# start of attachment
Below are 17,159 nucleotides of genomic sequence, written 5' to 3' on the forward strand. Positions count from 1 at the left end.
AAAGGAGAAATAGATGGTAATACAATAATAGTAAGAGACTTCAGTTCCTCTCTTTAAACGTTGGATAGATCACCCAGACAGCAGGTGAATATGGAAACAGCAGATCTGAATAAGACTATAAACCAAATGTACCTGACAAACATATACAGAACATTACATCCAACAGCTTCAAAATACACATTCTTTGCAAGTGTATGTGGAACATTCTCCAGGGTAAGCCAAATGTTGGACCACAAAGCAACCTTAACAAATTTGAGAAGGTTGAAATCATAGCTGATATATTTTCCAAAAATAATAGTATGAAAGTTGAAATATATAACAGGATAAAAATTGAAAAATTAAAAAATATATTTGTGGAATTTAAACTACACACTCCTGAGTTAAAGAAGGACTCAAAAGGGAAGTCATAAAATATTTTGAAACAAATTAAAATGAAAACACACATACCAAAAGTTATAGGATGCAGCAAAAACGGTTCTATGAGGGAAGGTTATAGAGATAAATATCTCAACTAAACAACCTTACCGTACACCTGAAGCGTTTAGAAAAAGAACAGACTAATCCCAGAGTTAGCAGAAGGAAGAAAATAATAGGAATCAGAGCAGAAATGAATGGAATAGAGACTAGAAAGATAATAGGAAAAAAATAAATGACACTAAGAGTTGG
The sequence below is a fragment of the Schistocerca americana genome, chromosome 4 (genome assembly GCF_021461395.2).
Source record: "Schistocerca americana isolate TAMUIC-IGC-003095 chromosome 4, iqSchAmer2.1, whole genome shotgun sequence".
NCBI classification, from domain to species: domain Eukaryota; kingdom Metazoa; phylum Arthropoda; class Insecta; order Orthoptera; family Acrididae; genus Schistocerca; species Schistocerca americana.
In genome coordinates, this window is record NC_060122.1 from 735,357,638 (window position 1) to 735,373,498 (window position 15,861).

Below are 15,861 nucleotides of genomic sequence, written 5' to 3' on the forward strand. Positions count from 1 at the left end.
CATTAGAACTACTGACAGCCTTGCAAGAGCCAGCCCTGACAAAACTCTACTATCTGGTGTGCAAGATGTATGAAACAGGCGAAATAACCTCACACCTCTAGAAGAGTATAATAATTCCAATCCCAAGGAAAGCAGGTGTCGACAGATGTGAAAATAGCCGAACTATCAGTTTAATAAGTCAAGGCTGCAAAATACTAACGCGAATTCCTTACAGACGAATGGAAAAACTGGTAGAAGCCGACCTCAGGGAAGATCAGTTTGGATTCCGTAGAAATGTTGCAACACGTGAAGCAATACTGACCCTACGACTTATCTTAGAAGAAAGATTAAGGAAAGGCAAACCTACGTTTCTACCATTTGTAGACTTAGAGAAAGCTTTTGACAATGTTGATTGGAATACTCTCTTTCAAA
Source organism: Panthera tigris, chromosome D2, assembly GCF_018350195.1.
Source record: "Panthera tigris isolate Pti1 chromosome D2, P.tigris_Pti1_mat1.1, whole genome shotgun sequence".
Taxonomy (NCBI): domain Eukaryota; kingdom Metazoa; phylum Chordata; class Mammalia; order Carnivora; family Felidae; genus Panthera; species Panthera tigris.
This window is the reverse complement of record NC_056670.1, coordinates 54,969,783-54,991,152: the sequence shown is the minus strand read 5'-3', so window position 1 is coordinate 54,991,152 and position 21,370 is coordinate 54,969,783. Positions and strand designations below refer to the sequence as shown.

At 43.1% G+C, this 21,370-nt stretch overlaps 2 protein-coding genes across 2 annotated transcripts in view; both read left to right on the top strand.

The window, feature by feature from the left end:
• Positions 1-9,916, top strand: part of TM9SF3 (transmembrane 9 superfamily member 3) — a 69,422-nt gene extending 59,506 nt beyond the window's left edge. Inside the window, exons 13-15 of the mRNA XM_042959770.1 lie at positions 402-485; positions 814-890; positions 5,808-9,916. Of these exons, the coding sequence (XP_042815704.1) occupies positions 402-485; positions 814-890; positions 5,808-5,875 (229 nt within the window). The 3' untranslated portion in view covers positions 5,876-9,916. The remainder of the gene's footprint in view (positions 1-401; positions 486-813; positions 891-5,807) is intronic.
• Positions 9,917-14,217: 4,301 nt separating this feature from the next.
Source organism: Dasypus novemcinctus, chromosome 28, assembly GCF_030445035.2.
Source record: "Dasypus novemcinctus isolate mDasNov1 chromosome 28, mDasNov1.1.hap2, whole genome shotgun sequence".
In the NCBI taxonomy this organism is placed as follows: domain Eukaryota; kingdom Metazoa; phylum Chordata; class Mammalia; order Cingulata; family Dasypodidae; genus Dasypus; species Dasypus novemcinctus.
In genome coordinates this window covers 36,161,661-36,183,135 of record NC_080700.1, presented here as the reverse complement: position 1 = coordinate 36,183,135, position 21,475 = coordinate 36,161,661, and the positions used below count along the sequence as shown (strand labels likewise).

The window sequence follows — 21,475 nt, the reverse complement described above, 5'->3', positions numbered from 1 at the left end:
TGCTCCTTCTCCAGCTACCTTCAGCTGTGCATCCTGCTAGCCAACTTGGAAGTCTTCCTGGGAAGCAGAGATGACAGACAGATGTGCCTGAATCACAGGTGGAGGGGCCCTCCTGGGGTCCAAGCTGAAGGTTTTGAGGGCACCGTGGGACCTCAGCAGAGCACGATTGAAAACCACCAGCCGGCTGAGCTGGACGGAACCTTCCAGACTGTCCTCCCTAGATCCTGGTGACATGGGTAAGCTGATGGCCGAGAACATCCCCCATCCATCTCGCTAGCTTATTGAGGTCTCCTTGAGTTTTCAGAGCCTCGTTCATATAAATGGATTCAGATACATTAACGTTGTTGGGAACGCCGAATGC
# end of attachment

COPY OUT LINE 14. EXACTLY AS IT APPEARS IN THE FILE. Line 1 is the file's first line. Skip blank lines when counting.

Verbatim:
The window, feature by feature from the left end: